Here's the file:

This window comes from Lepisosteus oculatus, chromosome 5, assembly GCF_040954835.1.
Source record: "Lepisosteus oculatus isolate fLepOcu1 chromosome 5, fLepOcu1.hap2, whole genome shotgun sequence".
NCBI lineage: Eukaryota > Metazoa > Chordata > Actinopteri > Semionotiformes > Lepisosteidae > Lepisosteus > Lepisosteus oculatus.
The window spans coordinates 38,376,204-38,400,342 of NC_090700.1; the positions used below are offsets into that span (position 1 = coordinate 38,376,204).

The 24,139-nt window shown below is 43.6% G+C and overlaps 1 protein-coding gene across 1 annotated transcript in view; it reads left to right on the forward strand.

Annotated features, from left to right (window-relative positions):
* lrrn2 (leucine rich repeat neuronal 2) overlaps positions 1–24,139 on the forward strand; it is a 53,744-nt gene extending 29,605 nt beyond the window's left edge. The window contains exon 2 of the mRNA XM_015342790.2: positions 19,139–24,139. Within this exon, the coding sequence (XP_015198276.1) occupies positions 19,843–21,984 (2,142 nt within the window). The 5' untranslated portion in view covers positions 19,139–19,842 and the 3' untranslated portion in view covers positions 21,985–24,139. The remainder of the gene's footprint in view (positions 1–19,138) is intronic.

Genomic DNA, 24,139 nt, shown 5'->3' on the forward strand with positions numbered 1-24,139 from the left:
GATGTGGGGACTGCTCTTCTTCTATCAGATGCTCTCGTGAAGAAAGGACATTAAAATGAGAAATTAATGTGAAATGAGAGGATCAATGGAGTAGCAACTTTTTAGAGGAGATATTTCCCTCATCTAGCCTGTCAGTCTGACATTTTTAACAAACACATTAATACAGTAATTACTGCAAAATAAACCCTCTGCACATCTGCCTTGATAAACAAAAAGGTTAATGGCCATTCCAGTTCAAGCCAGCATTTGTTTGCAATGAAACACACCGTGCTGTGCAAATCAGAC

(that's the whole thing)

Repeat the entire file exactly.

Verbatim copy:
This window comes from Lepisosteus oculatus, chromosome 5, assembly GCF_040954835.1.
Source record: "Lepisosteus oculatus isolate fLepOcu1 chromosome 5, fLepOcu1.hap2, whole genome shotgun sequence".
NCBI lineage: Eukaryota > Metazoa > Chordata > Actinopteri > Semionotiformes > Lepisosteidae > Lepisosteus > Lepisosteus oculatus.
The window spans coordinates 38,376,204-38,400,342 of NC_090700.1; the positions used below are offsets into that span (position 1 = coordinate 38,376,204).

The 24,139-nt window shown below is 43.6% G+C and overlaps 1 protein-coding gene across 1 annotated transcript in view; it reads left to right on the forward strand.

Annotated features, from left to right (window-relative positions):
* lrrn2 (leucine rich repeat neuronal 2) overlaps positions 1–24,139 on the forward strand; it is a 53,744-nt gene extending 29,605 nt beyond the window's left edge. The window contains exon 2 of the mRNA XM_015342790.2: positions 19,139–24,139. Within this exon, the coding sequence (XP_015198276.1) occupies positions 19,843–21,984 (2,142 nt within the window). The 5' untranslated portion in view covers positions 19,139–19,842 and the 3' untranslated portion in view covers positions 21,985–24,139. The remainder of the gene's footprint in view (positions 1–19,138) is intronic.

Genomic DNA, 24,139 nt, shown 5'->3' on the forward strand with positions numbered 1-24,139 from the left:
GATGTGGGGACTGCTCTTCTTCTATCAGATGCTCTCGTGAAGAAAGGACATTAAAATGAGAAATTAATGTGAAATGAGAGGATCAATGGAGTAGCAACTTTTTAGAGGAGATATTTCCCTCATCTAGCCTGTCAGTCTGACATTTTTAACAAACACATTAATACAGTAATTACTGCAAAATAAACCCTCTGCACATCTGCCTTGATAAACAAAAAGGTTAATGGCCATTCCAGTTCAAGCCAGCATTTGTTTGCAATGAAACACACCGTGCTGTGCAAATCAGAC